Bedwetting: Anxiety, ADHD and Genetics
Children who struggle with bedwetting are more likely to experience anxiety, panic attacks, school phobia, social anxiety and separation anxiety. Research has also shown that children who experience bedwetting are significantly more likely to have stress or anxiety issues than children who do not wet the bed. So you can see it can be a bit of a vicious cycle.
So how does stress lead to bedwetting?
There's a hormone the body produces and it’s called Vasopressin. It’s job is to regulate how much wee we produce at night. It’s also known to be affected by anxiety. So when a child is anxious, their body can run low on vasopressin. Meaning, they might produce too much wee for the bladder to hold at night, therefore creating a night-time accident.
Stress or anxiety can also cause children to drink too much fluids just before bedtime or it may cause them to forget to visit the toilet before they go to bed.
The other one is ADHD. Bedwetting is more common in people with ADHD, especially children. ADHD doesn’t cause bedwetting but it can contribute to the problem. It’s not totally clear why bedwetting is a common problem for kids with ADHD. Some researchers think it’s because bedwetting and ADHD are both linked to a delay in the development of the central nervous system.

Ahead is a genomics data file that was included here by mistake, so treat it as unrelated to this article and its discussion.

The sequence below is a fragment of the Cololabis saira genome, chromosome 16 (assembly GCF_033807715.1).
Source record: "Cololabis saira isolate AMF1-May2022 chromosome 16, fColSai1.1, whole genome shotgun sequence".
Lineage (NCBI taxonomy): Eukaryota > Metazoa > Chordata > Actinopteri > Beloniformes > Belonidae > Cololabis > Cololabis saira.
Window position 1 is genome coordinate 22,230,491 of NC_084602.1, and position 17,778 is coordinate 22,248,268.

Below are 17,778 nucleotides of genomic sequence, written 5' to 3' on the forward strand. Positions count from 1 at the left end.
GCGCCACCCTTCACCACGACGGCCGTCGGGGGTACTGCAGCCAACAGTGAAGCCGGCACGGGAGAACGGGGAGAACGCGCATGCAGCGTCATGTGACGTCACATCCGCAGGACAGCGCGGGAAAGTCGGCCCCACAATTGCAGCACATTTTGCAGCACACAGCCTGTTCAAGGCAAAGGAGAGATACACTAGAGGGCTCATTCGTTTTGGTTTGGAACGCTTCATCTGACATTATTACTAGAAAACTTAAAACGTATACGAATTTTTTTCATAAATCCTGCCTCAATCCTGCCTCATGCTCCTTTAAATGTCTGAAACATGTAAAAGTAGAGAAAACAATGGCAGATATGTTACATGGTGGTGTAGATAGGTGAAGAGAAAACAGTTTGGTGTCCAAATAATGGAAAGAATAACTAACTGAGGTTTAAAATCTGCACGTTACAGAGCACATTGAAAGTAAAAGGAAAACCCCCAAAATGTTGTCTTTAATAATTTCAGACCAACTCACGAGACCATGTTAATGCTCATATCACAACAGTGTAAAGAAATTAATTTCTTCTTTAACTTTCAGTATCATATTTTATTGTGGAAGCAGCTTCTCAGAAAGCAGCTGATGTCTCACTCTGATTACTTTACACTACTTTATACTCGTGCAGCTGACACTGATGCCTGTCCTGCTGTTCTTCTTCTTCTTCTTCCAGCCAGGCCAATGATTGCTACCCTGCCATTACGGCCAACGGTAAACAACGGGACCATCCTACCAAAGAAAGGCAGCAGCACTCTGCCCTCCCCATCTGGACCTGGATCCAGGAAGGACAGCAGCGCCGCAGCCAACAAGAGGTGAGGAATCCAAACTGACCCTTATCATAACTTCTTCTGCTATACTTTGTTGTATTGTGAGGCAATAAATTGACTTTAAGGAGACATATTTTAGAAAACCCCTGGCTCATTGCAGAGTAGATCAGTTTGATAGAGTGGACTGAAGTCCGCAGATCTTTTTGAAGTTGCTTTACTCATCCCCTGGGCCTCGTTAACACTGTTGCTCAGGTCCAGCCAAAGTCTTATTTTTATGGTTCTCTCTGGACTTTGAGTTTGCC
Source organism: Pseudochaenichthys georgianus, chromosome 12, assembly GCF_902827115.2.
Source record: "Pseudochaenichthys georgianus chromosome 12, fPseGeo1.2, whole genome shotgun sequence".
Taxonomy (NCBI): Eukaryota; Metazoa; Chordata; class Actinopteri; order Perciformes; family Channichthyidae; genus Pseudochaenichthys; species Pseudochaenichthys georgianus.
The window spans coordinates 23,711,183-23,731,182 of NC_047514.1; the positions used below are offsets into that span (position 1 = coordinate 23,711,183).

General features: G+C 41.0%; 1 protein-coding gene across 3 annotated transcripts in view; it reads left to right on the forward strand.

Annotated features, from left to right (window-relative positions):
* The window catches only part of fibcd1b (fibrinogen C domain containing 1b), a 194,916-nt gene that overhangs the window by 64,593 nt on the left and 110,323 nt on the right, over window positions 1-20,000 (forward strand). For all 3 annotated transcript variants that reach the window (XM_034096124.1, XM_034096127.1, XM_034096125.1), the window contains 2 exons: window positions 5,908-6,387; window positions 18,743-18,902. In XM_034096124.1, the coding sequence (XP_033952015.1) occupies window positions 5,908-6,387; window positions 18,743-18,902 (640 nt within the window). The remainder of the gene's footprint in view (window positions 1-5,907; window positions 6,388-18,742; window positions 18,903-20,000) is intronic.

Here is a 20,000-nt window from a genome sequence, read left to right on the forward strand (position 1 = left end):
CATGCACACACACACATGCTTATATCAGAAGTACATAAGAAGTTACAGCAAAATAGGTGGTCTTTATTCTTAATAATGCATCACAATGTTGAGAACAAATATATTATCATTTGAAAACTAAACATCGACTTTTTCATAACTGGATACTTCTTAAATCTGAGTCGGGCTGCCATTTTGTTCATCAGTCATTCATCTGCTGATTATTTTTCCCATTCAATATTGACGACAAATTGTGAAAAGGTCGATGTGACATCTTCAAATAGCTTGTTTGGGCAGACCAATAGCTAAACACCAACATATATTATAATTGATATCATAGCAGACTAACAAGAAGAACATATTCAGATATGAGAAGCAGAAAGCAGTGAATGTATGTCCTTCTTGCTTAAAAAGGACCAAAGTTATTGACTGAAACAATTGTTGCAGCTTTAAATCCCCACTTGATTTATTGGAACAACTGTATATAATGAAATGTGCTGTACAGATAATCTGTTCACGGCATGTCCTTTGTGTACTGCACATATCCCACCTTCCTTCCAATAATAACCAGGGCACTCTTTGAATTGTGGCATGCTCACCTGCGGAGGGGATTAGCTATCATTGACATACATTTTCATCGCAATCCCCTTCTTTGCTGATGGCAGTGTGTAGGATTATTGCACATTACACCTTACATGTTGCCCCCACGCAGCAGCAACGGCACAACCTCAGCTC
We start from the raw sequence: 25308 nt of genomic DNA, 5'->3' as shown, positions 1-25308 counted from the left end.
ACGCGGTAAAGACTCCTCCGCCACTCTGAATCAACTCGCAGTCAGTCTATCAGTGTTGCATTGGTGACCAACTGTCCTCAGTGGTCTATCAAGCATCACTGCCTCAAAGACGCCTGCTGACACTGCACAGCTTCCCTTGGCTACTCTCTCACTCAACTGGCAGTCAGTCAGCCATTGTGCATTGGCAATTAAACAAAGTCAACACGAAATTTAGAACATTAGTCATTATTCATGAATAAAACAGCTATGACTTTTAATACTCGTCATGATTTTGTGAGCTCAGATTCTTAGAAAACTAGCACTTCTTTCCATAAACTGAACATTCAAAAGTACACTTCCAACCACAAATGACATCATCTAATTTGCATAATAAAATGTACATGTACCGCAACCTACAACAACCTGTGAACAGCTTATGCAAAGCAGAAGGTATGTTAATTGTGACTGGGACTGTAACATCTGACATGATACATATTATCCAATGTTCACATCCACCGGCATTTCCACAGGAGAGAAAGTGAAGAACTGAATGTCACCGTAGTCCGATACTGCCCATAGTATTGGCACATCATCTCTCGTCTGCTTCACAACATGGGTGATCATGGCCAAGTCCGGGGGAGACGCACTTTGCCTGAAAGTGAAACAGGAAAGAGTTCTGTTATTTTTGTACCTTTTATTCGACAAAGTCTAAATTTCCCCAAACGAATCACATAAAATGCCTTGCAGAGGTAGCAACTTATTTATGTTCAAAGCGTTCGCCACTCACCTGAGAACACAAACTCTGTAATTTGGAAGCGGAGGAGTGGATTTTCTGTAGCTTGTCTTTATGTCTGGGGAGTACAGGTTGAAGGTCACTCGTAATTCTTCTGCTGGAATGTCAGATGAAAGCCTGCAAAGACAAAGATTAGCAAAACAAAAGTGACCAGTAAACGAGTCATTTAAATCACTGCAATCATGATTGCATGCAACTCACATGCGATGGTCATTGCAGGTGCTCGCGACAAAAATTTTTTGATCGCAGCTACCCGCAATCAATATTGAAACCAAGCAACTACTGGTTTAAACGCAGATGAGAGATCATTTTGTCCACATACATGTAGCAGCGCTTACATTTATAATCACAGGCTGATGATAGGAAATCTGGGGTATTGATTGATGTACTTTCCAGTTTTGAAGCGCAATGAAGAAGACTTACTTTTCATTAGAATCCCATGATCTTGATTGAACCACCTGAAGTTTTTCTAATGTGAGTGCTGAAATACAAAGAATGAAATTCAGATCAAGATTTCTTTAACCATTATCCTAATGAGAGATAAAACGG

Another possible reason is that kids with ADHD have a harder time paying attention to bodily cues. They may not wake up enough at night to realise that their bladder is full. Or they might not wake up at all when their bladder is full.
Genetics might also play a role. Bedwetting runs in families. ADHD does too.
That leads me onto the next topic, and that is genetics! The bedwetting gene is strong among families.
If a child has one parent who struggled with bedwetting then their risk factor increases to 50%.
And if both parents had enuresis? Both parents, then this risk factor increases to 75%.
Even close relatives, like aunts, uncles and grandparents may also share this gene, which is highly likely you wouldn’t even know!
On the other hand, a child with no family connection to bedwetting has around a 15% chance of being a bedwetter.